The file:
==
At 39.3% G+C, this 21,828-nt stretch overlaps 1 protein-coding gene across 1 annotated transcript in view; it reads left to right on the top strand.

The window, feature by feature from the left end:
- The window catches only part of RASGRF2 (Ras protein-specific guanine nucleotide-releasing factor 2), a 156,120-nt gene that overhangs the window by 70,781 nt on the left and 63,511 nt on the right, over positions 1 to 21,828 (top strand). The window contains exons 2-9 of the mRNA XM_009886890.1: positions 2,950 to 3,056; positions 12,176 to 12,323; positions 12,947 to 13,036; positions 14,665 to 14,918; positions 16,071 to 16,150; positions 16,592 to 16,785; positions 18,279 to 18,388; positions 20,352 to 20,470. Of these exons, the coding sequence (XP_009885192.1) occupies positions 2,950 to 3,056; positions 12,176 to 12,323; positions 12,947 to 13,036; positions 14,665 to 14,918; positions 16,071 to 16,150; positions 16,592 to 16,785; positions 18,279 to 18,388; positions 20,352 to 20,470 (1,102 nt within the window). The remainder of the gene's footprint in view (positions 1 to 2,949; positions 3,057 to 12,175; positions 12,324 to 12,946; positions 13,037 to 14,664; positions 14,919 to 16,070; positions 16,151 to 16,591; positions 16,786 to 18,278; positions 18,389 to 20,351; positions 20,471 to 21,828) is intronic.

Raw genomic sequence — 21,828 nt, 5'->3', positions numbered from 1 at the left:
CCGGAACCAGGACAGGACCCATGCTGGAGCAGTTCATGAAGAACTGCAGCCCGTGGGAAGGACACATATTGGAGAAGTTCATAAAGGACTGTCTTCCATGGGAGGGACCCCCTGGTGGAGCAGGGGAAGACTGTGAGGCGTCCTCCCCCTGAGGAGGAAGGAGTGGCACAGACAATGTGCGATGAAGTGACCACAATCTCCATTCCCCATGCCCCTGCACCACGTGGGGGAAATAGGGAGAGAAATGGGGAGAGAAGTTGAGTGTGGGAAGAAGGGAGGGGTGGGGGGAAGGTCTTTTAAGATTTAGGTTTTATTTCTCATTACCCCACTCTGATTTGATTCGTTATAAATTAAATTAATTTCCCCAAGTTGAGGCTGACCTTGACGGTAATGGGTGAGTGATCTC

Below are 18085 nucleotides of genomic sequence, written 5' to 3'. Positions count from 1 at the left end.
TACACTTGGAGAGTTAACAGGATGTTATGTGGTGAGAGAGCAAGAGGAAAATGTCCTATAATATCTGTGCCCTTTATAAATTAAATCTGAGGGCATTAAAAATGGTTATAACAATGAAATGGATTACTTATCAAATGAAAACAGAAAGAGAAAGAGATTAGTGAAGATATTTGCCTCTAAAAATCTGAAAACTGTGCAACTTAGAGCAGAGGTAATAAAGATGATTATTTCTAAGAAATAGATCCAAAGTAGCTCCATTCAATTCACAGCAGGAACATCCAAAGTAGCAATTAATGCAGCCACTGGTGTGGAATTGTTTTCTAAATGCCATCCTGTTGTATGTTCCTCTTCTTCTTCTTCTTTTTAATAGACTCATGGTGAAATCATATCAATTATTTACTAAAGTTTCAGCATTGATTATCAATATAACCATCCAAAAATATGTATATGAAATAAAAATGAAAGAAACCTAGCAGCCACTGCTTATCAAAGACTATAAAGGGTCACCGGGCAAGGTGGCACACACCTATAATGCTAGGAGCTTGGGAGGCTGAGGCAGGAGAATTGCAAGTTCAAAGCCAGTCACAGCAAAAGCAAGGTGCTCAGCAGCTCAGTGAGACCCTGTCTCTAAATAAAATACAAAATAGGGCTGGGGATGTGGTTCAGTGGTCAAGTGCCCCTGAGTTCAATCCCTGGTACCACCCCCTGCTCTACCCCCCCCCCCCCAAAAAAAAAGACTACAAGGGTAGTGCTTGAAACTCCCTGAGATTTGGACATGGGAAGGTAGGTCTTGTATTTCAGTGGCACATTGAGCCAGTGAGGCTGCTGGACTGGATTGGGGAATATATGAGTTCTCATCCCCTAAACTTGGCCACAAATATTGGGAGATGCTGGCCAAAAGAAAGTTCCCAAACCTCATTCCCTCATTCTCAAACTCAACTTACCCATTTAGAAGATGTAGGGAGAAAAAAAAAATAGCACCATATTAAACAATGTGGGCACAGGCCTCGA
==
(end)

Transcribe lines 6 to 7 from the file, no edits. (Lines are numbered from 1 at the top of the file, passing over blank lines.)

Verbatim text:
Below are 18085 nucleotides of genomic sequence, written 5' to 3'. Positions count from 1 at the left end.
TACACTTGGAGAGTTAACAGGATGTTATGTGGTGAGAGAGCAAGAGGAAAATGTCCTATAATATCTGTGCCCTTTATAAATTAAATCTGAGGGCATTAAAAATGGTTATAACAATGAAATGGATTACTTATCAAATGAAAACAGAAAGAGAAAGAGATTAGTGAAGATATTTGCCTCTAAAAATCTGAAAACTGTGCAACTTAGAGCAGAGGTAATAAAGATGATTATTTCTAAGAAATAGATCCAAAGTAGCTCCATTCAATTCACAGCAGGAACATCCAAAGTAGCAATTAATGCAGCCACTGGTGTGGAATTGTTTTCTAAATGCCATCCTGTTGTATGTTCCTCTTCTTCTTCTTCTTTTTAATAGACTCATGGTGAAATCATATCAATTATTTACTAAAGTTTCAGCATTGATTATCAATATAACCATCCAAAAATATGTATATGAAATAAAAATGAAAGAAACCTAGCAGCCACTGCTTATCAAAGACTATAAAGGGTCACCGGGCAAGGTGGCACACACCTATAATGCTAGGAGCTTGGGAGGCTGAGGCAGGAGAATTGCAAGTTCAAAGCCAGTCACAGCAAAAGCAAGGTGCTCAGCAGCTCAGTGAGACCCTGTCTCTAAATAAAATACAAAATAGGGCTGGGGATGTGGTTCAGTGGTCAAGTGCCCCTGAGTTCAATCCCTGGTACCACCCCCTGCTCTACCCCCCCCCCCCCAAAAAAAAAGACTACAAGGGTAGTGCTTGAAACTCCCTGAGATTTGGACATGGGAAGGTAGGTCTTGTATTTCAGTGGCACATTGAGCCAGTGAGGCTGCTGGACTGGATTGGGGAATATATGAGTTCTCATCCCCTAAACTTGGCCACAAATATTGGGAGATGCTGGCCAAAAGAAAGTTCCCAAACCTCATTCCCTCATTCTCAAACTCAACTTACCCATTTAGAAGATGTAGGGAGAAAAAAAAAATAGCACCATATTAAACAATGTGGGCACAGGCCTCGA